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Marc Hassenzahl explains the fascinating concept of User Experience and Experience Design. Commentaries by Don Norman, Eric Reiss, Mark Blythe, and Whitney Hess

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N. P. Milner


Publications by N. P. Milner (bibliography)

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Milner, N. P. (1988): A Review of Human Performance and Preferences with Different Input Devices to Computer Systems. In: Jones, Dylan M. and Winder, R. (eds.) Proceedings of the Fourth Conference of the British Computer Society Human Computer Interaction Specialist Group - People and Computers IV August 5-9, 1988, University of Manchester, UK. pp. 341-362.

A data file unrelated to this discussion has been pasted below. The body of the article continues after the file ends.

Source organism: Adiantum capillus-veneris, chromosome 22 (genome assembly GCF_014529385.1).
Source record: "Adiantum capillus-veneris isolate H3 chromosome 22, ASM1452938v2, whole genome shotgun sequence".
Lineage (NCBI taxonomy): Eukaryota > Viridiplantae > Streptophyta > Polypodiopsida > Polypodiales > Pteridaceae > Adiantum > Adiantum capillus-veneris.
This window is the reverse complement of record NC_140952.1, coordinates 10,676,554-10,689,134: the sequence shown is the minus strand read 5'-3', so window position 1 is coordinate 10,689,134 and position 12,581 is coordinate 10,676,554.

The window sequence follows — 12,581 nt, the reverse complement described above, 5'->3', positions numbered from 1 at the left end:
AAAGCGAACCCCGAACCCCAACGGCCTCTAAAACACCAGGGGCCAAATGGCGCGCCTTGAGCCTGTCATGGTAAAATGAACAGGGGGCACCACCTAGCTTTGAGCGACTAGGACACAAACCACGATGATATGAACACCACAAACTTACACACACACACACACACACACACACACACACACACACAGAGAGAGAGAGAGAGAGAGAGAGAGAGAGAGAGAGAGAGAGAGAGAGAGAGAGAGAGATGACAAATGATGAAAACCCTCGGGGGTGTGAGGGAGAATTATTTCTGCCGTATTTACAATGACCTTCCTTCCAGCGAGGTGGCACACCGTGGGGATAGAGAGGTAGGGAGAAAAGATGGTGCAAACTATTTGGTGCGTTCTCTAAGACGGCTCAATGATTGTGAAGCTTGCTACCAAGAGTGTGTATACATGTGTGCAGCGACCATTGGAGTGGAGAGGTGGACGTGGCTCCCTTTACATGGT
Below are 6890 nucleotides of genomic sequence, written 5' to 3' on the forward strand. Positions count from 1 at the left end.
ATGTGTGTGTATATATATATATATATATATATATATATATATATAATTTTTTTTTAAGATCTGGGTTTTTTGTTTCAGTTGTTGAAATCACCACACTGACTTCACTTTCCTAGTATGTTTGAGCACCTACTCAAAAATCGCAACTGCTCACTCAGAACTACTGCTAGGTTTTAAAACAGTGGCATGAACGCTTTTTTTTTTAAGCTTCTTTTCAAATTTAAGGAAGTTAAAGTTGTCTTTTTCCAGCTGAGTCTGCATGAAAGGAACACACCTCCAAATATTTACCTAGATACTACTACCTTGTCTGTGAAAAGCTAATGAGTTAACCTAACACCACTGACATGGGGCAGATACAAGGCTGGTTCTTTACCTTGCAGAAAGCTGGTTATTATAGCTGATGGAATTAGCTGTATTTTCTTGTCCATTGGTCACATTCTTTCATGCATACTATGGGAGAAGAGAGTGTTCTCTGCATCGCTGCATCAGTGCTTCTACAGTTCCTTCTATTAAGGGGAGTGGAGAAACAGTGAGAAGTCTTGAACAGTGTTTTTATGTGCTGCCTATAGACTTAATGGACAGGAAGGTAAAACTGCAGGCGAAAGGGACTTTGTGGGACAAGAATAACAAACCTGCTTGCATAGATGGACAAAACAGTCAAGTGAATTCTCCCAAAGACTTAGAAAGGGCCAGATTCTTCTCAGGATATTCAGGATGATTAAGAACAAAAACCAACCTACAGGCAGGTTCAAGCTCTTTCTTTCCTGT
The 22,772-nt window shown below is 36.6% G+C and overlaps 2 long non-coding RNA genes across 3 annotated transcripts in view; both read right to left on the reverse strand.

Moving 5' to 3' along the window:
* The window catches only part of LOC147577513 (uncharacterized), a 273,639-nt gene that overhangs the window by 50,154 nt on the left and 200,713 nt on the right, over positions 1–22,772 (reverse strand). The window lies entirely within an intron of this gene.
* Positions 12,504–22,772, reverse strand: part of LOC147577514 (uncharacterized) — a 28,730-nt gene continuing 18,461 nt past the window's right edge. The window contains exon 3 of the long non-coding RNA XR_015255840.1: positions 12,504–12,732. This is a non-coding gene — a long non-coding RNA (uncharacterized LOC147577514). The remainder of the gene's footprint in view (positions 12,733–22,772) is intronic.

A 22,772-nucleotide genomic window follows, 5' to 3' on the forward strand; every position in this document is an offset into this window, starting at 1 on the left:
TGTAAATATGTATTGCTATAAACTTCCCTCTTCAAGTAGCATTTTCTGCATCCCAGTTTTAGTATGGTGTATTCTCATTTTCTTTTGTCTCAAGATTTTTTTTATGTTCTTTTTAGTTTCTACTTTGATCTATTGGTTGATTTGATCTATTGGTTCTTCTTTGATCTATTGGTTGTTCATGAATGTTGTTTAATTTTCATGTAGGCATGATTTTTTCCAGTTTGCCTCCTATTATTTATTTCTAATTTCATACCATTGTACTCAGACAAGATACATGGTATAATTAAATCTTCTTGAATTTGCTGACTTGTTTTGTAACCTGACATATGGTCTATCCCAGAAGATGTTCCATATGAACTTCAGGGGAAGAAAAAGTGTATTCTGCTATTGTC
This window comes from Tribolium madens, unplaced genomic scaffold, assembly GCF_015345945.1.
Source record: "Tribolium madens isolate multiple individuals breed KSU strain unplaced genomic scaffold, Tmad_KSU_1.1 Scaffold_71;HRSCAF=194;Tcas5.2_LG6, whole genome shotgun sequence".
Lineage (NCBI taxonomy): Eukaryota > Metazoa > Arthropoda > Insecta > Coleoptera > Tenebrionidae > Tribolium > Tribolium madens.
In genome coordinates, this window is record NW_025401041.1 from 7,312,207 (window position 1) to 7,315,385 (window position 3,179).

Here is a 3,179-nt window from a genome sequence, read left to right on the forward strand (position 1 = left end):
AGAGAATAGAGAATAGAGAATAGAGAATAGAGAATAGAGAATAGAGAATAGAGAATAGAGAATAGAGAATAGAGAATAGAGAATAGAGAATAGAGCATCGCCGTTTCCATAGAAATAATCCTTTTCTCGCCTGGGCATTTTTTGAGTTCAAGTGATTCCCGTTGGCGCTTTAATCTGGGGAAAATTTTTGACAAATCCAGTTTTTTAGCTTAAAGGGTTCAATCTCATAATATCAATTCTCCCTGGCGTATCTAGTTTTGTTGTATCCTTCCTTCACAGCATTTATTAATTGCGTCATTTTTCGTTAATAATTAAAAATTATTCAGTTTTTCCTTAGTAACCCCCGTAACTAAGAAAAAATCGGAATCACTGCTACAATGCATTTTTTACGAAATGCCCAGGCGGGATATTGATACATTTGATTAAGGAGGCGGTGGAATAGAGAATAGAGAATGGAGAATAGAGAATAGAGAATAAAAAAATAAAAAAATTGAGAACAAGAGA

A large number of studies exist which compare different computer input devices. Under experimental conditions no single device has been found to be consistently more appropriate than any other for Human-Computer interaction. An extensive literature review has been undertaken of papers which compare the performance of different input devices. In the studies reviewed, all the devices have been compared on either speed, accuracy or subjective preference or a combination of these three measures. Whilst it is accepted that there are studies which contradict one another, the following general conclusions can be drawn. 1. For fixed choice, low resolution applications the most direct input device (e.g., a touch sensitive screen) is quickest and most liked by subjects. 2. For quick and accurate selection or manipulation of high resolution objects indirect input devices are better than direct devices. 3. There is no clear evidence to support the mouse, joystick or trackball as being the best high resolution indirect input device. 4. In comparative studies, cursor keys and function keys perform poorly against other input devices. 5. Experimental tasks and the specific design of the input device have a large effect on the empirical results.

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